KNIVES OF THE POETS
The philosophers keep hammering, each
to each. Editors choose scissors. Critics
fancy the blunt: crowbars, mallets, and such.
Poets like knives. It starts at about six
in a fury of initials, hearts, and
arrows jack-knifed into the flesh of trees
(ash, sometimes; mostly elders). Understand
that aimless whittling comes next, and will lead
to the real work: Dr. Williams and his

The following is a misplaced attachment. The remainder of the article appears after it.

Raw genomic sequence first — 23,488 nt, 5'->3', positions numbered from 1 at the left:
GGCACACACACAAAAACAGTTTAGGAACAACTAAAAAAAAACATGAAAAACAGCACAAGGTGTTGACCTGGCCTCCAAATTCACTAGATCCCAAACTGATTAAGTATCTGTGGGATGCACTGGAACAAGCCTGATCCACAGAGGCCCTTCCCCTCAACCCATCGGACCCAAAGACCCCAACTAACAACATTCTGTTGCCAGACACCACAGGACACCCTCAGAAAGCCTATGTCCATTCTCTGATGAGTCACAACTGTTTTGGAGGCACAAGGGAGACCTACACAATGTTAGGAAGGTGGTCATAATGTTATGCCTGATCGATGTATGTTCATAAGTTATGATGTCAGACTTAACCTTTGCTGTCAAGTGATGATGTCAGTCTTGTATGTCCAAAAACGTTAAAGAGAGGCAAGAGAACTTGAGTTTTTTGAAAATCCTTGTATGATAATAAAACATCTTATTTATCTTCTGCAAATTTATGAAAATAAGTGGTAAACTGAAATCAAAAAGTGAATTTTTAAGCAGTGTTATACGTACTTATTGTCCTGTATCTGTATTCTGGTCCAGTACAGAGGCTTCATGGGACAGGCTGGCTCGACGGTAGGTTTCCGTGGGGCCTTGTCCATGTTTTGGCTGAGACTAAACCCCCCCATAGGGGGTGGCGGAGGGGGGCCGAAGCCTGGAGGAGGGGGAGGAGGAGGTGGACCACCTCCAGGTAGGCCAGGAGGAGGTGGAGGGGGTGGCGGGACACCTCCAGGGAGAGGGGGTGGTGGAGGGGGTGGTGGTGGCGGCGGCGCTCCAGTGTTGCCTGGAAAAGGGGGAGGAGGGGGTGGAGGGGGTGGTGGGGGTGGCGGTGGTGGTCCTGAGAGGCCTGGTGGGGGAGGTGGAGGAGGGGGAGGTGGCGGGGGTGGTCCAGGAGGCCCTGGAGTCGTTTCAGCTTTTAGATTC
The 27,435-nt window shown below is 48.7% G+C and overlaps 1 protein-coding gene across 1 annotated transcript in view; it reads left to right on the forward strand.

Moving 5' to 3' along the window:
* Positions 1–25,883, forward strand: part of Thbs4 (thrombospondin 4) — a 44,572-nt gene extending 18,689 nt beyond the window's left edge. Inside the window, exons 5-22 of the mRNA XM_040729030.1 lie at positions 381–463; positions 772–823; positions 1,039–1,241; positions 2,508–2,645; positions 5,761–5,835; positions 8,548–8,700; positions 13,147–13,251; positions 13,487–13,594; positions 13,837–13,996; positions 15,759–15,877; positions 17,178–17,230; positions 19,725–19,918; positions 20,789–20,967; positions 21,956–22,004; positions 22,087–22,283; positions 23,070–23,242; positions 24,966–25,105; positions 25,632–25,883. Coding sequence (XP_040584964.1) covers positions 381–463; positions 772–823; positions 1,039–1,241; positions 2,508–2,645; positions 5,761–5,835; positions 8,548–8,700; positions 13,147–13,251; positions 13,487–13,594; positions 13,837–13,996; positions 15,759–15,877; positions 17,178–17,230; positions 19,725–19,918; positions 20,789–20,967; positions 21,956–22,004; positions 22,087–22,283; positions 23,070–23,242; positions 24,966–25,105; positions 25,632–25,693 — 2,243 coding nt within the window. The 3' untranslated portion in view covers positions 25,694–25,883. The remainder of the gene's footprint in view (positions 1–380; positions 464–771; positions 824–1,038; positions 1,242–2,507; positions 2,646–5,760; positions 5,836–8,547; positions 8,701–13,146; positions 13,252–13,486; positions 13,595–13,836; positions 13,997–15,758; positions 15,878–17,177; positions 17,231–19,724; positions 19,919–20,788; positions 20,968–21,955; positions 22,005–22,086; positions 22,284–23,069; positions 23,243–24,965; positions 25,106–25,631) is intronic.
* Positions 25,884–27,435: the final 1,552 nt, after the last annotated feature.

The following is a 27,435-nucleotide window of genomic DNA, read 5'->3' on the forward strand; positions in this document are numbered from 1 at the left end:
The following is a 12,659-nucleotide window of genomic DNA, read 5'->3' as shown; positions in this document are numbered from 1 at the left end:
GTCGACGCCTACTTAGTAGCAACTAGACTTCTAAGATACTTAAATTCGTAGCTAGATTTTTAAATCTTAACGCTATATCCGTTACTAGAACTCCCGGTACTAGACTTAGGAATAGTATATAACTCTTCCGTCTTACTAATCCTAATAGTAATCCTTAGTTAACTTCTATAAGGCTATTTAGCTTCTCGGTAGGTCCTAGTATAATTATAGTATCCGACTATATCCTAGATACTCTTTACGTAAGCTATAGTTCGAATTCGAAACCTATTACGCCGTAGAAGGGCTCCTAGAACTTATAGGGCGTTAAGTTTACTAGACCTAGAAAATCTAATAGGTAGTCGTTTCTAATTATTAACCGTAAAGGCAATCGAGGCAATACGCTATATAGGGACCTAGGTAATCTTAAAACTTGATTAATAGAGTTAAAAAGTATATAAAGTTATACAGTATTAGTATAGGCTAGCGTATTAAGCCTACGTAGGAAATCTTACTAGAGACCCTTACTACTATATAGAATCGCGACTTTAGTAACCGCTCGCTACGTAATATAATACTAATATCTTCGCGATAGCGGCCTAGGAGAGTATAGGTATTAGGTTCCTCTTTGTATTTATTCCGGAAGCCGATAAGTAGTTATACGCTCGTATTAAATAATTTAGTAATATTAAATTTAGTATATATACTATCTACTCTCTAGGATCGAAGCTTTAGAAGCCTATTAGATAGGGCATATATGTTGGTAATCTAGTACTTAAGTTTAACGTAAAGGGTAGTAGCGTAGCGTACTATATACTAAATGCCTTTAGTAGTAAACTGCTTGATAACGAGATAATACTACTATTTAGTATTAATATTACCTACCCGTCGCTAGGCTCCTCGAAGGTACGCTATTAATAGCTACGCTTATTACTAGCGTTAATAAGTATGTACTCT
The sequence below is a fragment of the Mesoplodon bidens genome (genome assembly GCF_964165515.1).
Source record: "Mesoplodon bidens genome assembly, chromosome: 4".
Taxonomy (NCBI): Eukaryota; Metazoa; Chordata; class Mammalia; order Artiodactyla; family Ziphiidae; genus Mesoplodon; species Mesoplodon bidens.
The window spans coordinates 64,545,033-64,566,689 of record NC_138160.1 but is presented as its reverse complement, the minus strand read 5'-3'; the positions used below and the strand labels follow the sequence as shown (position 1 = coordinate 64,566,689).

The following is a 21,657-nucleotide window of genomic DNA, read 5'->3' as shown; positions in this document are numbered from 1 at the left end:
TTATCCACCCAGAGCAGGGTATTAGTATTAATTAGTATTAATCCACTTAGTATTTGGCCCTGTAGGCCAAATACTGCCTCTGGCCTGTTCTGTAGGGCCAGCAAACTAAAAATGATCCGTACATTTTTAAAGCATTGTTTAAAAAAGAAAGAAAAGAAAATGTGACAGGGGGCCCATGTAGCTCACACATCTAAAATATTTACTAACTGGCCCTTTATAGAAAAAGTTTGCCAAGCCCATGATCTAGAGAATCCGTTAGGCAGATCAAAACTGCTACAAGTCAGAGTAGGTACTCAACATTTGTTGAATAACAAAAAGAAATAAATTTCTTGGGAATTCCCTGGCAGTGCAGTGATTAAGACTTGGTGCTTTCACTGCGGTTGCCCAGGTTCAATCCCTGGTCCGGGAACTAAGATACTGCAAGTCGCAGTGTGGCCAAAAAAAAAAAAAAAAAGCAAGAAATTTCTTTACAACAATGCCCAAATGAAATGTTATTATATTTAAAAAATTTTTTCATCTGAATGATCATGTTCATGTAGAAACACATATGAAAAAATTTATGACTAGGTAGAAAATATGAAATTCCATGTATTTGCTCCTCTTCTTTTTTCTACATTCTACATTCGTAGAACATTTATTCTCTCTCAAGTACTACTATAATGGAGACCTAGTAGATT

scalpel, Anne Sexton’s special set of trick
knives, complete with weighted hafts and circus
music, William Blake’s cutlass, red and slick
as paint that paints demons. Parry, jab, thrust.
The world is our whetstone. We shall not rust.
—from Rattle #32, Winter 2009
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